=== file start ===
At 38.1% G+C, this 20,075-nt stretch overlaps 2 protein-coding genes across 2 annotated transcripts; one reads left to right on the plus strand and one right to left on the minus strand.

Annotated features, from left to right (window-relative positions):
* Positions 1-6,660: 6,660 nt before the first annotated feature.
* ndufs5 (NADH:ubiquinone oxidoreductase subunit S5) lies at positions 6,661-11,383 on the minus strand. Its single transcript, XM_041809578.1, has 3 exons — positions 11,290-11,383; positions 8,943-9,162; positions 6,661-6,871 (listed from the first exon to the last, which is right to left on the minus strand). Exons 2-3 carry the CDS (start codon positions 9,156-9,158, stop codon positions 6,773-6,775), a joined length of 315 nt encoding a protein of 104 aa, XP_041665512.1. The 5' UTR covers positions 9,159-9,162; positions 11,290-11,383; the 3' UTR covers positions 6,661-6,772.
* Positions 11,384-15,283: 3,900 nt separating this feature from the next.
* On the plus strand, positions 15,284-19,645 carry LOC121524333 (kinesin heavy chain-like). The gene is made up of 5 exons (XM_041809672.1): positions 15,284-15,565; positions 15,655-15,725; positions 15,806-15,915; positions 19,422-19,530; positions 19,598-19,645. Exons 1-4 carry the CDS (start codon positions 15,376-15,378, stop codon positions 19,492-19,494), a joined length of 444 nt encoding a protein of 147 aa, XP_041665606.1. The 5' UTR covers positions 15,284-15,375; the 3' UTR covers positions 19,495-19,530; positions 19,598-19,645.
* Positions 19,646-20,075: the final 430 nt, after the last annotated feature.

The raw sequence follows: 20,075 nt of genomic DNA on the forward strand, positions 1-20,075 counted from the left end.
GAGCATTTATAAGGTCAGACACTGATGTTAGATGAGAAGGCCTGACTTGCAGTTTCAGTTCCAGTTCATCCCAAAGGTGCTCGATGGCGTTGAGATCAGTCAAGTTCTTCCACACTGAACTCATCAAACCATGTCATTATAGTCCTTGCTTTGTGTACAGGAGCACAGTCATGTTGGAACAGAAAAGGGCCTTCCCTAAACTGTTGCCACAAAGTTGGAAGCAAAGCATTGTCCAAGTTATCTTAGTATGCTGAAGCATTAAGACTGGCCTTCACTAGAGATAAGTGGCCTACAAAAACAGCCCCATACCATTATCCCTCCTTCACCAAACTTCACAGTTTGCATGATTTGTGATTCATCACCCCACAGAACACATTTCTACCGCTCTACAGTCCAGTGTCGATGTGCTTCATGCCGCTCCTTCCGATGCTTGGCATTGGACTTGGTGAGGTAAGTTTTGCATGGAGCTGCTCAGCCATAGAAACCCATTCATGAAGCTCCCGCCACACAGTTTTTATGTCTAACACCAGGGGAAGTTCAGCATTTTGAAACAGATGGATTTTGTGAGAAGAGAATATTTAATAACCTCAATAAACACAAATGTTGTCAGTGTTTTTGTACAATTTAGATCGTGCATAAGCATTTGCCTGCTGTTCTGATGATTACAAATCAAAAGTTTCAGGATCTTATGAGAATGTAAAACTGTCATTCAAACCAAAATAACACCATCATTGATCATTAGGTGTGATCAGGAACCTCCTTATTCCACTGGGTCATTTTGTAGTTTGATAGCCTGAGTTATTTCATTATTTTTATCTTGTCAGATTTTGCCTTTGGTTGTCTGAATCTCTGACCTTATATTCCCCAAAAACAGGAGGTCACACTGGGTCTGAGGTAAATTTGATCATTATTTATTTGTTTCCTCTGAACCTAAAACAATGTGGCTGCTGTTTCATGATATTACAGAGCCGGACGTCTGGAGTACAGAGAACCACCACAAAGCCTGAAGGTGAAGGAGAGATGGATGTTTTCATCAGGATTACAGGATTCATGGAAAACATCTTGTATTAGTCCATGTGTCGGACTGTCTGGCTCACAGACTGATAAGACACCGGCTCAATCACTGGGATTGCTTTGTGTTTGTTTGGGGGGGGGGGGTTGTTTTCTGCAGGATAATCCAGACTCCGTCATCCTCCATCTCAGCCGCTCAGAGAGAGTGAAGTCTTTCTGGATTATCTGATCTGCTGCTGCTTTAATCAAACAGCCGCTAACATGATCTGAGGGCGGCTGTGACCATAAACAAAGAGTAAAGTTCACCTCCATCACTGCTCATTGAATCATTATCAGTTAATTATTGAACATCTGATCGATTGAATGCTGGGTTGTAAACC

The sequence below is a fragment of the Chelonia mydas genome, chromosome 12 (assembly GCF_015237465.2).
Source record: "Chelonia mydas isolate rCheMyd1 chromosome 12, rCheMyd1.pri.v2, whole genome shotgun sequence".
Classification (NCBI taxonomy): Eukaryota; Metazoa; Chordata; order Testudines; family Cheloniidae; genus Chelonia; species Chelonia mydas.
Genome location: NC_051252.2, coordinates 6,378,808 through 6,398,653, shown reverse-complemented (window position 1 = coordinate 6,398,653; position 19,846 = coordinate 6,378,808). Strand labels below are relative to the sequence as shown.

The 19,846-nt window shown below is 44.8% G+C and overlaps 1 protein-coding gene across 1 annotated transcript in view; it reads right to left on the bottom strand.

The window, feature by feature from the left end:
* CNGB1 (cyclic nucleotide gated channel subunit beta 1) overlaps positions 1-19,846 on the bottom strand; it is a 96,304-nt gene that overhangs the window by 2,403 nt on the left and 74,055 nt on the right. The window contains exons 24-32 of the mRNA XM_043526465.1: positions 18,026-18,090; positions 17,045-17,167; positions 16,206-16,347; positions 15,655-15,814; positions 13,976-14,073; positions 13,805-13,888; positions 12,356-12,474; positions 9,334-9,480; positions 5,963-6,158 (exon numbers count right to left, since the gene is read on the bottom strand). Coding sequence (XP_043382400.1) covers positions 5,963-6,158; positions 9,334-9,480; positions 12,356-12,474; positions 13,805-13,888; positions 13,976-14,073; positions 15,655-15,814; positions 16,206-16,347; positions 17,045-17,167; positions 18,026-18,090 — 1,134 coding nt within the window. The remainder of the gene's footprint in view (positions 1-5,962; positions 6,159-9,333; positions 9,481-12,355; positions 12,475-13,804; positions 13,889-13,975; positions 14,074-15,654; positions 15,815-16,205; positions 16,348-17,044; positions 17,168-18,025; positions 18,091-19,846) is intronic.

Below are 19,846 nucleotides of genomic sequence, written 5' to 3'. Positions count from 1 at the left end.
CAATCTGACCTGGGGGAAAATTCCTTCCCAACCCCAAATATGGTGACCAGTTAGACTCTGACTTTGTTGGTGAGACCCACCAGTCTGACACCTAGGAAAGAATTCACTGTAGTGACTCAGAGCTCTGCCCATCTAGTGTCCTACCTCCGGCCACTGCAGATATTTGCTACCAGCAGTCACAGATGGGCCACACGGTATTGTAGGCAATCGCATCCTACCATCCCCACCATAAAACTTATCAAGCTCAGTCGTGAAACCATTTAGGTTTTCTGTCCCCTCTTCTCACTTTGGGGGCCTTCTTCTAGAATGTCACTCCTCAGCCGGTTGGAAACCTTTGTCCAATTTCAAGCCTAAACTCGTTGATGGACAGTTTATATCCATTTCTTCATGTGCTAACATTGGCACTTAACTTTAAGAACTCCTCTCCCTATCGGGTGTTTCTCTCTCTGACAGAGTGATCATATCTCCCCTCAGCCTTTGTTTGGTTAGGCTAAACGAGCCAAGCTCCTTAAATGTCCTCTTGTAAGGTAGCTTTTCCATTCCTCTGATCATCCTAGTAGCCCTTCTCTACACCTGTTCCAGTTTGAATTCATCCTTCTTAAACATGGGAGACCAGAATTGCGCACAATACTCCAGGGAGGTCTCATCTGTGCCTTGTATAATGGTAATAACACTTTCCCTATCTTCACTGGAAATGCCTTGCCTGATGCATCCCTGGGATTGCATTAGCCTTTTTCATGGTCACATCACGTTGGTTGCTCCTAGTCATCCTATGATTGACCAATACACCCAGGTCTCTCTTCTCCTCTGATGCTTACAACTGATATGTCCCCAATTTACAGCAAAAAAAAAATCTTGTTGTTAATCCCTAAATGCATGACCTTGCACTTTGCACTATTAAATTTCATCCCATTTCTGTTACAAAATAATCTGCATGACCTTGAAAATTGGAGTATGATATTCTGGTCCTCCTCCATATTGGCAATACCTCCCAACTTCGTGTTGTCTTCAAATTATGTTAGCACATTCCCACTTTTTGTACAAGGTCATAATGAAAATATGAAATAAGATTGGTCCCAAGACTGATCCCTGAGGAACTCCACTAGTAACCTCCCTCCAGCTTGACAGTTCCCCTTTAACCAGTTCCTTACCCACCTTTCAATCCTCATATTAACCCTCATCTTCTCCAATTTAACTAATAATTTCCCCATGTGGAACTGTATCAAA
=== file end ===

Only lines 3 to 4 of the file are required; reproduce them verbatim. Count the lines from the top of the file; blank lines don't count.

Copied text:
* Positions 1-6,660: 6,660 nt before the first annotated feature.
* ndufs5 (NADH:ubiquinone oxidoreductase subunit S5) lies at positions 6,661-11,383 on the minus strand. Its single transcript, XM_041809578.1, has 3 exons — positions 11,290-11,383; positions 8,943-9,162; positions 6,661-6,871 (listed from the first exon to the last, which is right to left on the minus strand). Exons 2-3 carry the CDS (start codon positions 9,156-9,158, stop codon positions 6,773-6,775), a joined length of 315 nt encoding a protein of 104 aa, XP_041665512.1. The 5' UTR covers positions 9,159-9,162; positions 11,290-11,383; the 3' UTR covers positions 6,661-6,772.